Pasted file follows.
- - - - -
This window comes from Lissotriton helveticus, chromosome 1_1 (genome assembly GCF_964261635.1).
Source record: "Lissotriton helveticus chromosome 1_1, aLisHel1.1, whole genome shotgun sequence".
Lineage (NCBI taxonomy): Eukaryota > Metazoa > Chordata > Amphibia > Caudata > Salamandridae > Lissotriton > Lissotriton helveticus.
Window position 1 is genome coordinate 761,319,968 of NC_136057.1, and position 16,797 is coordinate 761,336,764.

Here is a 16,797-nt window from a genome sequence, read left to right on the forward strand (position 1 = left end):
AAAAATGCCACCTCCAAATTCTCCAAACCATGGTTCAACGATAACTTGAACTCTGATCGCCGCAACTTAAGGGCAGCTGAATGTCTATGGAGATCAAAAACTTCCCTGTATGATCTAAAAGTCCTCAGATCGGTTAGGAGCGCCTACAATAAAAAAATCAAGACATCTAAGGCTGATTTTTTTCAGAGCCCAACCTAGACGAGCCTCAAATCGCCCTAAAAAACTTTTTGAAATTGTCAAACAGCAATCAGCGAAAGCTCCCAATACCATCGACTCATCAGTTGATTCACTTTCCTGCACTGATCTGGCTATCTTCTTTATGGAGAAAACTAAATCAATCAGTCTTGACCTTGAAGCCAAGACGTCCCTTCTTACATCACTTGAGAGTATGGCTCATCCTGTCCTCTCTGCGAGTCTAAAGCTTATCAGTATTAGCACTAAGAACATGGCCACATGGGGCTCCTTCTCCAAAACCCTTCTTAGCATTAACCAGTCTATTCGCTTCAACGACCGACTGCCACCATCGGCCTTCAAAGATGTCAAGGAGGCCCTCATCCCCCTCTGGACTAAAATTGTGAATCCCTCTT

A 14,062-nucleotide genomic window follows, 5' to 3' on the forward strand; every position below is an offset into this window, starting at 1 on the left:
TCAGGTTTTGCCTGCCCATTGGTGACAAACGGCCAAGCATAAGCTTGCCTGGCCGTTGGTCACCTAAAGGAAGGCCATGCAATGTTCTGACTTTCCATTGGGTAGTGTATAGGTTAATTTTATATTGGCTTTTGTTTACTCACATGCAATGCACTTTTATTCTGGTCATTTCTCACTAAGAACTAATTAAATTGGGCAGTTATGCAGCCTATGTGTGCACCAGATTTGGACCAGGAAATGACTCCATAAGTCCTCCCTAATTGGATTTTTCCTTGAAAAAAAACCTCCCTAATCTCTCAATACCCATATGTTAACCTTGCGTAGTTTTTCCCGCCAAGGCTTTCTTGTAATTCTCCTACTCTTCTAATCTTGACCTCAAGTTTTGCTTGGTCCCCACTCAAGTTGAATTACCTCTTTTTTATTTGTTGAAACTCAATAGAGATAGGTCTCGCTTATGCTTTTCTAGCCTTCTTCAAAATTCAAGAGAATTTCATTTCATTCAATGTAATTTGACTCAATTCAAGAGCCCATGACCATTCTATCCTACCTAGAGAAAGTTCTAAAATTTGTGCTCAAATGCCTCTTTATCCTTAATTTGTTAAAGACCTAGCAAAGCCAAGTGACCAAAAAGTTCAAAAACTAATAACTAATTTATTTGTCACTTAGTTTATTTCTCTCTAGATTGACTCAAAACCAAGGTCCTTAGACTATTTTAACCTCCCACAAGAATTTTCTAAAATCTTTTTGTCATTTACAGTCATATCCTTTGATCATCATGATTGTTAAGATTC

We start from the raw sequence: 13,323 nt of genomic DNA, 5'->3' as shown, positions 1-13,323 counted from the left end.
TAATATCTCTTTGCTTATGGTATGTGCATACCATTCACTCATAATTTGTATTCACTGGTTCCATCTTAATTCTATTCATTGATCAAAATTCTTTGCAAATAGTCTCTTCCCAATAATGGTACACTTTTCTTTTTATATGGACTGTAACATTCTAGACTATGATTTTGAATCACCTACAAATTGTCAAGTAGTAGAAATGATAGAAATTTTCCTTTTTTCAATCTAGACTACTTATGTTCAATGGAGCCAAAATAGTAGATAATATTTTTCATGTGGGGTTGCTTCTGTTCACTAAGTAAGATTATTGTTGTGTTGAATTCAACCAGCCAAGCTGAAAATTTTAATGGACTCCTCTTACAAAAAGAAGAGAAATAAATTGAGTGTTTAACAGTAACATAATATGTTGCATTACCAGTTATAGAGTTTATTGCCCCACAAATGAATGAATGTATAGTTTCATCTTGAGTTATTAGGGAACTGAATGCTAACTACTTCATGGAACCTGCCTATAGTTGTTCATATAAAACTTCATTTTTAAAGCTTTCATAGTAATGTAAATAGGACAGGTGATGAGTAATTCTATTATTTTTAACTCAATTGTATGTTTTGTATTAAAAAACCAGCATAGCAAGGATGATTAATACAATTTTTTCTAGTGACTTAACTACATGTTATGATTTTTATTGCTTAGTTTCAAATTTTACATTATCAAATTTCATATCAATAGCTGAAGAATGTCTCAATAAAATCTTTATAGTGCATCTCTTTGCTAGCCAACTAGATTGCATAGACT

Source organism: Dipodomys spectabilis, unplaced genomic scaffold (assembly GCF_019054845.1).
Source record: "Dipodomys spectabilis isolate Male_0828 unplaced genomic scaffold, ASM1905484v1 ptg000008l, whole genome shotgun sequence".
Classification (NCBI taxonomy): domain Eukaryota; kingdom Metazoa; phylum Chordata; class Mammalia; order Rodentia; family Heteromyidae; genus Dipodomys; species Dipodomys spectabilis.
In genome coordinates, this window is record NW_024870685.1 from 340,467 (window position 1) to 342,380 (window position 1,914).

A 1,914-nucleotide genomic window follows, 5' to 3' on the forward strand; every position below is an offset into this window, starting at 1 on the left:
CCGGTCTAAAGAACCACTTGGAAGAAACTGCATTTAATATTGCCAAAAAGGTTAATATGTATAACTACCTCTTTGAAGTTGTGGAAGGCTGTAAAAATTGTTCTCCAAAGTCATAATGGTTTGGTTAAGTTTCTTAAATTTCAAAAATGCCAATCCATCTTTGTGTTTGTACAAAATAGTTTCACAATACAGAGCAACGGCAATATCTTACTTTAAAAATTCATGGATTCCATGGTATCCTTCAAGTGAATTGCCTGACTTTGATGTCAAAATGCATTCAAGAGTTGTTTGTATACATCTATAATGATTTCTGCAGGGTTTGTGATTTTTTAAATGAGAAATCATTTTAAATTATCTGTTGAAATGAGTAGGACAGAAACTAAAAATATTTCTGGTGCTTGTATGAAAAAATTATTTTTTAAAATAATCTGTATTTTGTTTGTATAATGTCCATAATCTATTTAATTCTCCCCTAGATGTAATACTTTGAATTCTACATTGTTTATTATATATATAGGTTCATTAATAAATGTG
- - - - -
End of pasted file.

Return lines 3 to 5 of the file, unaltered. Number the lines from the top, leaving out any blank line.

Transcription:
Lineage (NCBI taxonomy): Eukaryota > Metazoa > Chordata > Amphibia > Caudata > Salamandridae > Lissotriton > Lissotriton helveticus.
Window position 1 is genome coordinate 761,319,968 of NC_136057.1, and position 16,797 is coordinate 761,336,764.

Here is a 16,797-nt window from a genome sequence, read left to right on the forward strand (position 1 = left end):